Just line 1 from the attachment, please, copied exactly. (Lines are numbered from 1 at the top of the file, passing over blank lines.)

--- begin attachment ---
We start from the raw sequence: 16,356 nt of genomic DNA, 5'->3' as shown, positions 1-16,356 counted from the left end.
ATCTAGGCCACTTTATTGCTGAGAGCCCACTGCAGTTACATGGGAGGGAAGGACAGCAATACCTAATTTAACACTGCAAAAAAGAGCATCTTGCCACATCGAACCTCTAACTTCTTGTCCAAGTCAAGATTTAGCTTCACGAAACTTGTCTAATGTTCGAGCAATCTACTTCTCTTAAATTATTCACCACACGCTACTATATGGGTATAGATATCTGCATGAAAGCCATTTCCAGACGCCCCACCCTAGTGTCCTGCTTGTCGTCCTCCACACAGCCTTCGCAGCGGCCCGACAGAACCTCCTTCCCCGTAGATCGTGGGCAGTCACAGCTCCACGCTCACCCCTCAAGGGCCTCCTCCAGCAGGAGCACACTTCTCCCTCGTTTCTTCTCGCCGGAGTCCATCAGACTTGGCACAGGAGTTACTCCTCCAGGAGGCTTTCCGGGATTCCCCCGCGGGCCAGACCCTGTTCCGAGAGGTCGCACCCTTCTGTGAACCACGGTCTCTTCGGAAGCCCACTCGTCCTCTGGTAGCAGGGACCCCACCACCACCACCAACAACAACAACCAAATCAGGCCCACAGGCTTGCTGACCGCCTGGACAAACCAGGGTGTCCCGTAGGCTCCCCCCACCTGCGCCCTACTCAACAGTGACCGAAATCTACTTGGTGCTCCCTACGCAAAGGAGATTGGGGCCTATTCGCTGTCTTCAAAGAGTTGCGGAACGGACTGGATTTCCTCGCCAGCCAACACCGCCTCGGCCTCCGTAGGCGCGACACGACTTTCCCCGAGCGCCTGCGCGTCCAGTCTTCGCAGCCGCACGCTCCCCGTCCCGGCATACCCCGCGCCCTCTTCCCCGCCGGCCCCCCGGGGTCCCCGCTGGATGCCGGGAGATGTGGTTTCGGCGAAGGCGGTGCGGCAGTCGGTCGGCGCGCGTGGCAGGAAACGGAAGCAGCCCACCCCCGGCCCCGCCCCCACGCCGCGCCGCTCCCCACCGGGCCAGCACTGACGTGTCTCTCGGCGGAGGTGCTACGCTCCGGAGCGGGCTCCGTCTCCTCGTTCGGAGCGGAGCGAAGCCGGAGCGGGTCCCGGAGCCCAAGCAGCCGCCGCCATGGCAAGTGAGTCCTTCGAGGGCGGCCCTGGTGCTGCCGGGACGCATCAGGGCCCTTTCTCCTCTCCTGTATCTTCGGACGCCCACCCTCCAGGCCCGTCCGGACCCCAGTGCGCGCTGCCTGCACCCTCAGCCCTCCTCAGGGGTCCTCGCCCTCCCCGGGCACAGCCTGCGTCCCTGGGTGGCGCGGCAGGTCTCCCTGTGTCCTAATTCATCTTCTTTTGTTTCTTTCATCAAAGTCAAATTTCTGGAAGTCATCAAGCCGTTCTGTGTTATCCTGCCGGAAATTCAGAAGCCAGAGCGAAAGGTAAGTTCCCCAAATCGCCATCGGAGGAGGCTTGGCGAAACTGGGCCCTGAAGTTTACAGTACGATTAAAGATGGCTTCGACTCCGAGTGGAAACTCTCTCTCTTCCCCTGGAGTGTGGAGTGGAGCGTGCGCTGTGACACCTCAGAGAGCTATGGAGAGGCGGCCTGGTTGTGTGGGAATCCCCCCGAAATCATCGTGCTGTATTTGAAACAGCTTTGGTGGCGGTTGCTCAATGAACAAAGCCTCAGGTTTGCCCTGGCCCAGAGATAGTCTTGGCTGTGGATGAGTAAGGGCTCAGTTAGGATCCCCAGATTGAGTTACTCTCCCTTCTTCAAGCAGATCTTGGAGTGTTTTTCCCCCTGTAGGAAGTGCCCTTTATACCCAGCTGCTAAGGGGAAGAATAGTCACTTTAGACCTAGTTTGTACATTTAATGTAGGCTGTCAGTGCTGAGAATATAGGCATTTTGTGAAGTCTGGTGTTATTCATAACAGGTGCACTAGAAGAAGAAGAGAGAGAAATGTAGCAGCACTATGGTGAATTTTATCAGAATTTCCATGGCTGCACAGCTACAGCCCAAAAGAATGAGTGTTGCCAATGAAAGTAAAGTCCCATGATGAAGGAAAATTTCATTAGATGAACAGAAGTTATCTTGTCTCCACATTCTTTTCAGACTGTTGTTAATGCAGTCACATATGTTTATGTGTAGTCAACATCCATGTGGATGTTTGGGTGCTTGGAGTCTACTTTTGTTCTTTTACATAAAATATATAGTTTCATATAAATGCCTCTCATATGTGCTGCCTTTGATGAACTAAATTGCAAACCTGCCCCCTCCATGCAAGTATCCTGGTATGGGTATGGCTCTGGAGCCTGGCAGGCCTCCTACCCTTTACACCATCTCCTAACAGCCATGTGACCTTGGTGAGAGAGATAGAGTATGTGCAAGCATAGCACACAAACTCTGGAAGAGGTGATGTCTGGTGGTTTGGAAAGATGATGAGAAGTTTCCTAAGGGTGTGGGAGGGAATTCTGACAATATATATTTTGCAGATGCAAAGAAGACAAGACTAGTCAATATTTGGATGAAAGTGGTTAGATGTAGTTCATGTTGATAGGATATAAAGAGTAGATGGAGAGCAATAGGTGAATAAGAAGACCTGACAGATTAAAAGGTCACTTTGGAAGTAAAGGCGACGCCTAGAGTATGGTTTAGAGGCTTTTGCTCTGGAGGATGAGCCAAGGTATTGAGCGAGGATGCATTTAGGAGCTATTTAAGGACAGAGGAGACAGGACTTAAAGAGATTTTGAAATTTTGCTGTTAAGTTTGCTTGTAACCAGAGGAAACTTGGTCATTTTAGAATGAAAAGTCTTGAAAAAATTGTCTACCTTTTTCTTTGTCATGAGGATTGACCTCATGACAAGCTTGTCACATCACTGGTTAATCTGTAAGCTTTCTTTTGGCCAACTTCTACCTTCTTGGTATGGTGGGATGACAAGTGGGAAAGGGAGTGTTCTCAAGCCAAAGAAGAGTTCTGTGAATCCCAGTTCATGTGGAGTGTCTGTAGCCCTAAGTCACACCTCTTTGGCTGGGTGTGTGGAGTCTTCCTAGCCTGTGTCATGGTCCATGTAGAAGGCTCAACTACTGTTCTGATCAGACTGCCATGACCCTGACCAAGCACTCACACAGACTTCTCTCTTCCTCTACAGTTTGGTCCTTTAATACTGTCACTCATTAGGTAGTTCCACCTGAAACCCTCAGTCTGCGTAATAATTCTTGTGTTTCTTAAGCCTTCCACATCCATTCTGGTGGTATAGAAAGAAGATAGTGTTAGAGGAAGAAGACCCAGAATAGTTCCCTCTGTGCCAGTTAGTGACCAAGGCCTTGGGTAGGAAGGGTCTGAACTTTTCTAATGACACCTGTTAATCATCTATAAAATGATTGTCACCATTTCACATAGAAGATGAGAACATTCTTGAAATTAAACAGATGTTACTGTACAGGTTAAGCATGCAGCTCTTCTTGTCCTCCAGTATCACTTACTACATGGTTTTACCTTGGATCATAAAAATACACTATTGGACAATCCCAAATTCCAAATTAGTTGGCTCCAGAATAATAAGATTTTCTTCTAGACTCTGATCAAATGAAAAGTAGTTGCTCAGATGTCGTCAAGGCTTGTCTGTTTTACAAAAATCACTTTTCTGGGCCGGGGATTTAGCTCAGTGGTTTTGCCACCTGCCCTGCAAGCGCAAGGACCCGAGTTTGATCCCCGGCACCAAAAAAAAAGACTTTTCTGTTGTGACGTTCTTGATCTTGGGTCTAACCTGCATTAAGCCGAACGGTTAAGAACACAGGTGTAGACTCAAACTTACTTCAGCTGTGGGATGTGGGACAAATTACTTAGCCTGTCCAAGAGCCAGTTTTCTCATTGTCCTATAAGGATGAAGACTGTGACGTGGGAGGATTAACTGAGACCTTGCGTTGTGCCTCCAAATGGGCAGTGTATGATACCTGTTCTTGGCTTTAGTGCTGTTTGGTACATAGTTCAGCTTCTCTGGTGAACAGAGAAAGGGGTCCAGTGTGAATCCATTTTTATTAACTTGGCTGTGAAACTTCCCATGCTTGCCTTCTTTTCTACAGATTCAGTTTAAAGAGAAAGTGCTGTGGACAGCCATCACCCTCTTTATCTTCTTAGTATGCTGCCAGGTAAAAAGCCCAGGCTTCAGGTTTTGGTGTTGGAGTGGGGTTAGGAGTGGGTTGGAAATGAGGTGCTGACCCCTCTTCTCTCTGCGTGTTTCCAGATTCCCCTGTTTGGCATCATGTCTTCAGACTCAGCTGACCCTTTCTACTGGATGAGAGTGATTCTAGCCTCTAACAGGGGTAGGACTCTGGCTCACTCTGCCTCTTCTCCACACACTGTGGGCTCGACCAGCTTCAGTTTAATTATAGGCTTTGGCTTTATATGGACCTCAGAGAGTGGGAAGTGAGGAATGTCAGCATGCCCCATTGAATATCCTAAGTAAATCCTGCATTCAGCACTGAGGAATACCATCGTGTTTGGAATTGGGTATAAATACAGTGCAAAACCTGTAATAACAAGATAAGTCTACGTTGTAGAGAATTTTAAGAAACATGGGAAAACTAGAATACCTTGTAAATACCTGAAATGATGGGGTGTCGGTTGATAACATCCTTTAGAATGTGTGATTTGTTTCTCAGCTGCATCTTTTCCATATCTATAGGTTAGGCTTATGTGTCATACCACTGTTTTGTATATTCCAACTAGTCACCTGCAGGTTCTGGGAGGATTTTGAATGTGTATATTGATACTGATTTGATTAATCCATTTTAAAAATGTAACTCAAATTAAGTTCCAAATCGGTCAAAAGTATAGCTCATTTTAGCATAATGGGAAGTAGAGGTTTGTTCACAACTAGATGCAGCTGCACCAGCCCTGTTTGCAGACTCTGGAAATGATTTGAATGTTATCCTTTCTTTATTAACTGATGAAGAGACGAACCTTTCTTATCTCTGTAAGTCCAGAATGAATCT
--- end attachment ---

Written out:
We start from the raw sequence: 16,356 nt of genomic DNA, 5'->3' as shown, positions 1-16,356 counted from the left end.